Edible Monterey Bay

From the Ground Up: Local FATT’s New Hot Spot

0bApril 9, 2013 – If you think eating sustainably means subsisting on brown rice stir fries, think again. Our area’s first sustainable burger bar is set to open later this month in Half Moon Bay. Ground Up is the latest venture for Kevin Koebel of Local FATT (Food Awareness Through Teaching). It’s not only a new revenue stream, it’s an extension of what he’s been doing for years: promoting full-circle food systems that support, sustain, and nourish communities by connecting people directly to their food sources and helping farmers meet the people that they feed. Koebel lives with his family in Santa Cruz and Local FATT has collaborated on several educational projects with the Santa Cruz Farmer’s Market. They also worked with Edible Monterey Bay magazine last year to put on a delicious farm-to-table breakfast at the Westside Farmer’s Market in Santa Cruz. Their dynamic, collaborative space at 730 Main Street, in Half Moon Bay, will continue to house Local FATT headquarters and will soon open as a burger joint on Fridays, Saturdays and Sundays to start.

1nBut it’s not just any burger. As the name suggests, it is made from the ground up. Everything they use is as local and organic as possible. The beef is completely grass-fed—delivered from Bay Area producers from Pescadero to Petaluma—and ground in-house each day. Buns are made daily with a blend of locally-grown and ground flours, including whole wheat flour from Pie Ranch in Pescadero. Vegetables are sourced from farms all along the central coast. By using growers and producers in the vicinity, Kevin and his team are bringing customers a fuller understanding of their local food community.

I headed up to Half Moon Bay for a sneak peek of what Ground Up is all about. We were invited to taste and critique, helping solidify their menu offerings ahead of the grand opening at the end of April.

1pazStarters included a kale salad—with greens from Route 1 Farms in Santa Cruz, spiced almonds, and shredded dry jack cheese in a lemon-mint vinaigrette; a garlicky Caesar salad topped with candied red peppers; and an arugula salad with a raspberry vinaigrette, lemon croutons, and chevre from Harley Farms Goat Dairy in Pescadero. Piles of fries, some tossed with garlic and others with an Argentine-style chimichurri sauce, and Brussels sprout chips comprised the side offerings.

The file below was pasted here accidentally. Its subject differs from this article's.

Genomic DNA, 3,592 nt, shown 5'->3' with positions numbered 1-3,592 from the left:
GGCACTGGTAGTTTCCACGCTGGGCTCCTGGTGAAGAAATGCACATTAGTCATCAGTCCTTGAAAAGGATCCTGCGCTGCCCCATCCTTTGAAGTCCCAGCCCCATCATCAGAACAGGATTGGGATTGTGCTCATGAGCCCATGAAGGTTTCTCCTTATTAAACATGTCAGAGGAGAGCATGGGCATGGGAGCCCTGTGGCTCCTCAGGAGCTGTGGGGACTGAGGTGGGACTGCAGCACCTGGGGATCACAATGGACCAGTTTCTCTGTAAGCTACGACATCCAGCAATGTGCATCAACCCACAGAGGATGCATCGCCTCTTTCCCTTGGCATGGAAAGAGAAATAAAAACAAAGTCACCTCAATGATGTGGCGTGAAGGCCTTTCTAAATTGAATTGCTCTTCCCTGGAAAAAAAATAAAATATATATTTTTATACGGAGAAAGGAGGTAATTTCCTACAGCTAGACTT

The burgers are as innovative as they are delectable. We tasted the Bullwinkle, a patty topped with caramelized onions, a dollop of  mousse made with Point Reyes Farmstead Cheese Company blue cheese, and a drizzle of balsamic syrup; the Green Thumb was dressed up with avocado, lime butter, and dandelions greens; and the Wilbur was layered with house-cured bacon and melted cheddar cheese. I loved the Zesty Goat, a chevre-topped burger with a Meyer lemon spoon sweet and wilted arugula, while my 10-year-old devoured more than one of the Gangnam-style, a burger shrouded with house-made kimchee and smeared with spicy aioli.

6aBeef burgers aren’t the only entrees on the menu. They will offer hot dogs from el Salchichero in Santa Cruz, veggie burgers, chicken, and fish. To wash it all down, Ground Up serves lavender lemonade and milkshakes with house-made ice cream. The evening of the preview, we tried vanilla and chocolate-almond ice creams that had been made that morning with fresh milk from Doniga and Erik of Markegard Family Grass-Fed in Half Moon Bay, which is also one of their beef providers.

Ground Up promises to be a delicious addition to the area’s culinary community. I only wish I lived closer.

Photos by Camilla M. Mann